"Songwriters often talk about their songs as if they are their children and to have one of your children taken away from you has been brutal for Richard," Kennedy tells Billboard about the famous copyright case. "He has endured it, not always patiently or in silence, but it has been terrible for him."
Whose child “Bitter Sweet Symphony” is involves a complicated story -- and accounts differ.
ABKCO, the company of onetime Beatles and Stones manager Allen Klein, owns and administers the publishing for all Jagger-Richards compositions from 1963 to 1971. Kennedy’s understanding of events, corroborated by Fred Goodman’s 2015 biography of Klein, is that permission for the use of a four-second sample from the Andrew Loog Oldham recording was obtained from rights holder Decca Records prior to the release of "Bitter Sweet Symphony," but that the publishing rights for the underlying composition -- the original Jagger-Richards song -- were not.
By the time that The Verve’s label (EMI/Virgin) realized their mistake and tried to get publishing clearance from Klein -- a famously tough negotiator who was fiercely opposed to sampling -- huge quantities of Urban Hymns CDs had been manufactured, says Kennedy, and “Bitter Sweet Symphony” was already a massive hit, leading ABKCO to instigate legal proceedings.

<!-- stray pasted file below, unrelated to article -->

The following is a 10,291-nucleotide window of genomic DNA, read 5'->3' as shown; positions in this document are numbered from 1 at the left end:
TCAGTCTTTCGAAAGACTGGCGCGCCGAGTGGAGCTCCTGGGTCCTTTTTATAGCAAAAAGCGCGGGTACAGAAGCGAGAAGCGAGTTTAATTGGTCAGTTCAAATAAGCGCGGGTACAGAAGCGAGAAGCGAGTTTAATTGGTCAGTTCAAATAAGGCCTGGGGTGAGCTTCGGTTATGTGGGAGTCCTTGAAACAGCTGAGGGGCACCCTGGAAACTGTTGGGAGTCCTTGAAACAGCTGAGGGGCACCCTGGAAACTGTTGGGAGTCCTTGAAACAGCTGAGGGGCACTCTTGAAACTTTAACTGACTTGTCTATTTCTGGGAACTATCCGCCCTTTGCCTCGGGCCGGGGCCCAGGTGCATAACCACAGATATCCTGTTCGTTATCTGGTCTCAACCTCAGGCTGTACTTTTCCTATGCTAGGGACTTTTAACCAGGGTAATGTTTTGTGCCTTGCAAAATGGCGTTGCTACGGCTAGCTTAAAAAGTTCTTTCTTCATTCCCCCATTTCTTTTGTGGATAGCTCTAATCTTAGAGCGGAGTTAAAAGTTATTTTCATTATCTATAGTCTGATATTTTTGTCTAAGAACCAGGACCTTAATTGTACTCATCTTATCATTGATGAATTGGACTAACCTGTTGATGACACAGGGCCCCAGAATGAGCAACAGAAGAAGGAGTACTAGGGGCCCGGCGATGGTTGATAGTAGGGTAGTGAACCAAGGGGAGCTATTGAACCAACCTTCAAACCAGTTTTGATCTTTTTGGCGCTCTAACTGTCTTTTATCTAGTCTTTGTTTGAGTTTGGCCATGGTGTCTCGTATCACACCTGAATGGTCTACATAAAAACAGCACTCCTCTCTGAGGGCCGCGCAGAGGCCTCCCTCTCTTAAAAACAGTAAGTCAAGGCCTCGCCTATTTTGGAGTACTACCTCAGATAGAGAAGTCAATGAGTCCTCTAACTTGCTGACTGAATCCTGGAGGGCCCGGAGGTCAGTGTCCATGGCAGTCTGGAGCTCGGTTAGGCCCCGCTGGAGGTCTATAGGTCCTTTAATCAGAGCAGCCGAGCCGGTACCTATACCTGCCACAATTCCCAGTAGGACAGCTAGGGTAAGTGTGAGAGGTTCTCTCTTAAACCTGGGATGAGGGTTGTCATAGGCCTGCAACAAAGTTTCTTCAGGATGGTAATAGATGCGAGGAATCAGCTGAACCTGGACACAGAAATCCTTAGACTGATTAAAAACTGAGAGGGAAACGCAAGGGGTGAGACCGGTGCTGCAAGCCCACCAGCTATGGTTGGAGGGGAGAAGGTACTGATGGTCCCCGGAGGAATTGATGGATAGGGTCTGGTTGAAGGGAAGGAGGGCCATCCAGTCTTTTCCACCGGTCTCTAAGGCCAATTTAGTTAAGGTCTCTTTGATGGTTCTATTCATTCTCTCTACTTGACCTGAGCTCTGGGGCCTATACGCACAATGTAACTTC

The matter was settled out of court, with ABKCO receiving 100% of the song's publishing, including Ashcroft’s rights as composer and lyricist, and the credits to "Bitter Sweet Symphony" were changed to Jagger/Richards/Ashcroft. The Verve frontman would later quip that it was the "best song Jagger and Richards have written in 20 years."
To this day, the only publishing money that Ashcroft has ever received from "Bitter Sweet Symphony" is $1,000, which he was paid as part of the settlement deal -- a tiny fraction of the almost $5 million that Billboard estimates the song has earned in total publishing revenue through sales and synchronization on commercials, movies and TV shows over the years. As the songwriter, Ashcroft's share would have been worth at least 50% of that, although he might own his publishing or have a co-publishing deal, which would call for anywhere from a 60% to 90% split of the royalties.